Odd Firearms: Russia’s Underwater ‘Assault Rifle’ Dart Gun
The Internet is full of videos of guns firing underwater these days, but the one below is different: the Russian...
The Internet is full of videos of guns firing underwater these days, but the one below is different: the Russian APS (pictured above) was made to be fired underwater. Introduced in 1975, it was meant to give Russian frogmen an offensive weapon underwater. They already had an underwater pistol — the SPP-1 (pictured below)– but its range was limited. Under ideal conditions, the APS could hit targets over 30 yards away.
The SPP-1 Underwater Pistol was made in the USSR and issued to Soviet frogmen in 1971. It fired round-based 4.5mm (4.5-inch-long) steel darts from four barrels.
The assault rifle — a misnomer, because it’s smoothbored — had to be designed with an opening in the rear of the receiver so water displaced by the moving parts could flow out of the action. It fired from an open bolt, too, so the barrel could fill with water, which helps stabilize the “bullets,” which were actually darts. The cartridges were a special 5.66 mm round with conventional powder and primer well sealed to function underwater. The magazine held 26 rounds and the gas-operated APS could fire them semi- or full auto.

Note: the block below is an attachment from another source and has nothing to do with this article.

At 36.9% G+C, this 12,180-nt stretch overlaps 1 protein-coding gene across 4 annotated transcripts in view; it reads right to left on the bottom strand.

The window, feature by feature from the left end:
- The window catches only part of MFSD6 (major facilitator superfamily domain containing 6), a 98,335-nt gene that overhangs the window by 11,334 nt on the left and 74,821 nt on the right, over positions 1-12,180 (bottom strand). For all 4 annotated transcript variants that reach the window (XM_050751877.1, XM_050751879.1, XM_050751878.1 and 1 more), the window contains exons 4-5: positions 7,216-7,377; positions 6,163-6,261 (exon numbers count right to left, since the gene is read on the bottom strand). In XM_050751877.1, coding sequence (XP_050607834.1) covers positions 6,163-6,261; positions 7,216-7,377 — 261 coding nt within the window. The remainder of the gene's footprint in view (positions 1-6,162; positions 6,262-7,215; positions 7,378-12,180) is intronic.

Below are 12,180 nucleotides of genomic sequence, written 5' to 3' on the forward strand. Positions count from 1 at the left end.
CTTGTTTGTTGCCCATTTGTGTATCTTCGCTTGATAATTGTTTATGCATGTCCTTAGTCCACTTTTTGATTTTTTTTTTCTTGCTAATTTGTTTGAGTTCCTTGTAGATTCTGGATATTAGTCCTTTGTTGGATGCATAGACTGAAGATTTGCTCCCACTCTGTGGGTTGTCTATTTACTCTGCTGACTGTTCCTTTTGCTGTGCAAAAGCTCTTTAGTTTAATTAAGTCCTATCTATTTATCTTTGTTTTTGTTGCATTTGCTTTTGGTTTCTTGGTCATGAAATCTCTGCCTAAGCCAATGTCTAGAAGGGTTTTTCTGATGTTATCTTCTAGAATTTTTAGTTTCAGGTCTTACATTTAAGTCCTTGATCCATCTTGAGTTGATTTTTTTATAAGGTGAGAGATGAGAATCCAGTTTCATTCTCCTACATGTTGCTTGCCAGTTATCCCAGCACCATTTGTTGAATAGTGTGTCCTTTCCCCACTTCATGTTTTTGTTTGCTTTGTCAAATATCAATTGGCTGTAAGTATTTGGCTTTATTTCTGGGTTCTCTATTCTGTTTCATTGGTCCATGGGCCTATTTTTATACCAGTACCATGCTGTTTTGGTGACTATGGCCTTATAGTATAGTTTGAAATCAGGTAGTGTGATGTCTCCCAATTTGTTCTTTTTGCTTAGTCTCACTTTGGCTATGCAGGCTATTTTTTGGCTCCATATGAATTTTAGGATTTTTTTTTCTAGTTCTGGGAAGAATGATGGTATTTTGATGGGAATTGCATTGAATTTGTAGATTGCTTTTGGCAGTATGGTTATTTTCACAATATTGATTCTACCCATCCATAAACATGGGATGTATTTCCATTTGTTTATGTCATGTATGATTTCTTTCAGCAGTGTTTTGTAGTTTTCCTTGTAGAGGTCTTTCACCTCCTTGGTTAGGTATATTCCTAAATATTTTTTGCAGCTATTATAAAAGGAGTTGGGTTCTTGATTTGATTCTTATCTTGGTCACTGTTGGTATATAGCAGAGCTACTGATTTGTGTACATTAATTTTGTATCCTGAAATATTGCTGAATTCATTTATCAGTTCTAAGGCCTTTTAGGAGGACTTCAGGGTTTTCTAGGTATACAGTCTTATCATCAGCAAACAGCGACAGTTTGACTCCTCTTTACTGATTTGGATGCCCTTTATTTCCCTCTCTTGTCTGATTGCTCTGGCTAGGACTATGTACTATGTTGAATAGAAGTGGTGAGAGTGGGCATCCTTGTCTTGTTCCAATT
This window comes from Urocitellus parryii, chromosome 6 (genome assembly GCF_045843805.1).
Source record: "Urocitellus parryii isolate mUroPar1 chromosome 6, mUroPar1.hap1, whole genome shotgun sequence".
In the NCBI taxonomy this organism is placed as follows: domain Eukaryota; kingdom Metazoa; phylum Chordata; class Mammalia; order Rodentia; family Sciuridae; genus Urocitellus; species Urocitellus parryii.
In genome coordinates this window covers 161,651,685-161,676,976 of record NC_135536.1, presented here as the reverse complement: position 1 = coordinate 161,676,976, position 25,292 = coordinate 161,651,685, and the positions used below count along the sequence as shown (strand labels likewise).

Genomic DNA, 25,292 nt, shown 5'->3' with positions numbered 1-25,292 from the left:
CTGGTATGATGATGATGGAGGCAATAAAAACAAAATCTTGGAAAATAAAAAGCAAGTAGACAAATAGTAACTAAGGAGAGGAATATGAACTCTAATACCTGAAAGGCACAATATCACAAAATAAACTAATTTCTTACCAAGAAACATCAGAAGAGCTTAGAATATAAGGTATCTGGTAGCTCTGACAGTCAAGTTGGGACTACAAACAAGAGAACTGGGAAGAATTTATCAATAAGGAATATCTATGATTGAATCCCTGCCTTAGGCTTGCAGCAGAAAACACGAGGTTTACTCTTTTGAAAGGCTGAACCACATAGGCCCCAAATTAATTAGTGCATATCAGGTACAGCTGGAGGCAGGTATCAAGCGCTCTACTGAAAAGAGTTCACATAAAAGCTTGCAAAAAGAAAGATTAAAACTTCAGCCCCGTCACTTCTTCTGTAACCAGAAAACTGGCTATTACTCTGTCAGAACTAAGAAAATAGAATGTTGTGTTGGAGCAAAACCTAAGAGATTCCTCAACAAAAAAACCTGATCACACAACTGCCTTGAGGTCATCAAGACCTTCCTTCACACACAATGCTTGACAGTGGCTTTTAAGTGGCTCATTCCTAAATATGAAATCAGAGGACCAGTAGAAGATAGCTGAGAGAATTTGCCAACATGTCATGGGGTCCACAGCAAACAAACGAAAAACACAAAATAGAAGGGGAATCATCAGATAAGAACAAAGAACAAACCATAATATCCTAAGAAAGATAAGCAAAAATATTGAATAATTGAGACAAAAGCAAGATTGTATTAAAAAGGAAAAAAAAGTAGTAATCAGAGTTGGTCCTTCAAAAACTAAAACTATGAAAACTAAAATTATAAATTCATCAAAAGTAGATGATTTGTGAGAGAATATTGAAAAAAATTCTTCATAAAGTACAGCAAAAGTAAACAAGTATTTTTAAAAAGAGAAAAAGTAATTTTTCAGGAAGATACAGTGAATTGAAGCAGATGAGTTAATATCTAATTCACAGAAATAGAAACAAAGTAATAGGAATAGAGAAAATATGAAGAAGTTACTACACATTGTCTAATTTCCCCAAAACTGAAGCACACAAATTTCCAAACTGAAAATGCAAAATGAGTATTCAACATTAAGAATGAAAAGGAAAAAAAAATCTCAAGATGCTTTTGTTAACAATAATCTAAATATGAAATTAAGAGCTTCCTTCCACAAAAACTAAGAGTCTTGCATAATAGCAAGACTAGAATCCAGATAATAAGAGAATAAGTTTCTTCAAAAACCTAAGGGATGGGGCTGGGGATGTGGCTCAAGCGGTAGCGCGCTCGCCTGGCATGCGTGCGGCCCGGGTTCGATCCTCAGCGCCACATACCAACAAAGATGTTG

Although the APS was effective to 30 meters at depths of 5 meters, the deeper you dove, the worse its accuracy and slower it cycled. Down at 40 meters it was effective to only about 11 meters. It could be fired on land but accuracy was terrible and it was very hard on the gun, which was designed to work against the resistance of water.
_The HK P11 was a five-barreled pistol that also fired steel darts (about 3.9 inches long) and was electrically ignited by a battery in the pistol grip._
Our divers were sometimes armed with an H&K P11 dart gun, developed in the 70s. It had five barrels compared to the Russian SSP-1’s four, but the barrel assembly had to be sent back to the factory for reloading after every use.
The Russians evidently had us outgunned underwater but fortunately the outcome of the Cold War didn’t hinge on which side had the deadlier underwater dart gun.